Senior Design Projects with Chalmers University
Many tech companies and employers tell universities that they want to hire recent graduates who have experience working in groups and with people from other cultures. Since real-world engineering projects often involve groups of people collaborating virtually across different countries and time-zones, employers are interested in students who already have some experience doing this.
Students in the Department of Biomedical Engineering (BME) recently had the chance to do just that. Two teams of students who were working on their capstone senior design projects were selected to participate in a unique collaboration with students in the entrepreneurship program at Sweden’s Chalmers University of Technology. Here’s how it happened.
A year prior to this, SEAS student Konstantin Mitic and his team won a school-wide award for their senior design project. Having an entrepreneurial spirit, Konstantin and his teammates wanted to create a business for their product. However, after six months of working toward the goal, they realized that they had gone the wrong direction with their project in their senior design class, despite the fact that the design of their piece of equipment was good.
Konstantin subsequently was chosen to be an Innovation Fellow at the GW Innovation Center, and he decided to try to remedy that issue for other students by incorporating more entrepreneurship into the BME senior design course.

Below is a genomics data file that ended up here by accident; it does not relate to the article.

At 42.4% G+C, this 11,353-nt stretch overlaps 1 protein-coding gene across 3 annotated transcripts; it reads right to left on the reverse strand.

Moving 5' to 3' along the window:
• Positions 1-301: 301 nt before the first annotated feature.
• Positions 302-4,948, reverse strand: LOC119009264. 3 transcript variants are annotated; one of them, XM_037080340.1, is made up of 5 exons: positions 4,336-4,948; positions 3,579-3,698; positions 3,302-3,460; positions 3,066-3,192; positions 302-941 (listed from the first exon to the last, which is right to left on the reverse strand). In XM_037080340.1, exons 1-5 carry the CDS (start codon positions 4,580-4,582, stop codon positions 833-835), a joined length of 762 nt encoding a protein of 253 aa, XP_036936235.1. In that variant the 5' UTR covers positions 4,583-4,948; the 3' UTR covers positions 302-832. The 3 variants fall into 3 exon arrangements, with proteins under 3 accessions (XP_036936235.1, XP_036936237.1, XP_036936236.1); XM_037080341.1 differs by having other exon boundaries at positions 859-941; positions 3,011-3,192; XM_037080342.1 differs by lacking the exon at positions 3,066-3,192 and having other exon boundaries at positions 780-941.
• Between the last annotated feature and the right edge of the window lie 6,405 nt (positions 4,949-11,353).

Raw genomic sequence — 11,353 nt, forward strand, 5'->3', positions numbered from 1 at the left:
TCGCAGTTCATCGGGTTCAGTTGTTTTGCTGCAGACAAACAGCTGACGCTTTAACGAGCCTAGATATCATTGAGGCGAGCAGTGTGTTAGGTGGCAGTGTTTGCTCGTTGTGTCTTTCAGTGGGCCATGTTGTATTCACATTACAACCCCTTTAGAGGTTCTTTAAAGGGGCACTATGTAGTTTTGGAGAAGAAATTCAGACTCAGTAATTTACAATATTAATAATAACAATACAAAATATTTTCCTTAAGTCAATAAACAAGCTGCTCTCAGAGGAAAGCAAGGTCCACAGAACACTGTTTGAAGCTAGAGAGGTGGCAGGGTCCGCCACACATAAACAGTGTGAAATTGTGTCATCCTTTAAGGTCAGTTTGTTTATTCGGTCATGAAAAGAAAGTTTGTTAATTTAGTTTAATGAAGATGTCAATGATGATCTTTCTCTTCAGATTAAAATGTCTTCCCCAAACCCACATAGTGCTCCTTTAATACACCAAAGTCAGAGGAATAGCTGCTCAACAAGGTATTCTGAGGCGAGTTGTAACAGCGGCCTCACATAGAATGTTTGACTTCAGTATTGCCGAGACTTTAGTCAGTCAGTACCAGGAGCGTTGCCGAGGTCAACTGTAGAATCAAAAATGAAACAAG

“So we decided to team up with a class from Chalmers University,” Konstantin explains. “The entrepreneurship program at Chalmers is good, and we brainstormed the idea of having a hybrid team [of SEAS and Chalmers students].”
The two teams met regularly throughout the fall and spring semesters, planning weekly virtual meetings and learning how to schedule them across time zones that are six hours apart. The Chalmers students worked to develop a compelling business story and plan of execution for each of the two projects, while the SEAS students focused on device design.
Konstantin recalls, “The students realized that this was something different and they really went for it.”
Like the traditional senior design course itself, the collaboration with Chalmers University isn’t meant necessarily to launch new businesses, but to give students the experience of working on a project team—but in this instance they worked with partners around the world.
“The focus was mainly educational,” says Konstantin. “If we give students the skills now, then ten years from now they will have that foundation. They don’t necessarily need to start a business now.”
In the future, Konstantin and the Innovation Center hope to formalize the partnership and include capstone courses from other departments, giving more students the opportunity to participate in these collaborations.